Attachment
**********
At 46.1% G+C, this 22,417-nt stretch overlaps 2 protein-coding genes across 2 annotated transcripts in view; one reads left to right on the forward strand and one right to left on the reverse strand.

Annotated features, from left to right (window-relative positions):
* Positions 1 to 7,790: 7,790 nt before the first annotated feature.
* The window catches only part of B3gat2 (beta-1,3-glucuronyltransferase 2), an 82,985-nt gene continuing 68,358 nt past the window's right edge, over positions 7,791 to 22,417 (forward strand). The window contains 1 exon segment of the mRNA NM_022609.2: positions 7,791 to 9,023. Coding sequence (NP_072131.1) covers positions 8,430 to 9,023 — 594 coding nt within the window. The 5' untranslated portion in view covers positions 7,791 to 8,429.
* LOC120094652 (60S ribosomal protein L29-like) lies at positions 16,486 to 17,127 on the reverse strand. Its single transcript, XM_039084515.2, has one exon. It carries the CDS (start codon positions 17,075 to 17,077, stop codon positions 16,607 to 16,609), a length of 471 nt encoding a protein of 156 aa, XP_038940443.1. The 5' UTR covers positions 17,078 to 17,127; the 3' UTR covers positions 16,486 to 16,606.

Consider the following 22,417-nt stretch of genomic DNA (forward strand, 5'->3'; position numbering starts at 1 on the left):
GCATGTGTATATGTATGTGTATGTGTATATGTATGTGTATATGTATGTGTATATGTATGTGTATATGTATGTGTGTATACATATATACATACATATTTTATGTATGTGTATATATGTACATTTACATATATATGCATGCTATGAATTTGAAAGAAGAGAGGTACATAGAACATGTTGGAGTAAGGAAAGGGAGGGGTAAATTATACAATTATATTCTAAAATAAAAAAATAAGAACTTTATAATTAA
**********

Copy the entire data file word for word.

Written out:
At 46.1% G+C, this 22,417-nt stretch overlaps 2 protein-coding genes across 2 annotated transcripts in view; one reads left to right on the forward strand and one right to left on the reverse strand.

Annotated features, from left to right (window-relative positions):
* Positions 1 to 7,790: 7,790 nt before the first annotated feature.
* The window catches only part of B3gat2 (beta-1,3-glucuronyltransferase 2), an 82,985-nt gene continuing 68,358 nt past the window's right edge, over positions 7,791 to 22,417 (forward strand). The window contains 1 exon segment of the mRNA NM_022609.2: positions 7,791 to 9,023. Coding sequence (NP_072131.1) covers positions 8,430 to 9,023 — 594 coding nt within the window. The 5' untranslated portion in view covers positions 7,791 to 8,429.
* LOC120094652 (60S ribosomal protein L29-like) lies at positions 16,486 to 17,127 on the reverse strand. Its single transcript, XM_039084515.2, has one exon. It carries the CDS (start codon positions 17,075 to 17,077, stop codon positions 16,607 to 16,609), a length of 471 nt encoding a protein of 156 aa, XP_038940443.1. The 5' UTR covers positions 17,078 to 17,127; the 3' UTR covers positions 16,486 to 16,606.

Consider the following 22,417-nt stretch of genomic DNA (forward strand, 5'->3'; position numbering starts at 1 on the left):
GCATGTGTATATGTATGTGTATGTGTATATGTATGTGTATATGTATGTGTATATGTATGTGTATATGTATGTGTGTATACATATATACATACATATTTTATGTATGTGTATATATGTACATTTACATATATATGCATGCTATGAATTTGAAAGAAGAGAGGTACATAGAACATGTTGGAGTAAGGAAAGGGAGGGGTAAATTATACAATTATATTCTAAAATAAAAAAATAAGAACTTTATAATTAA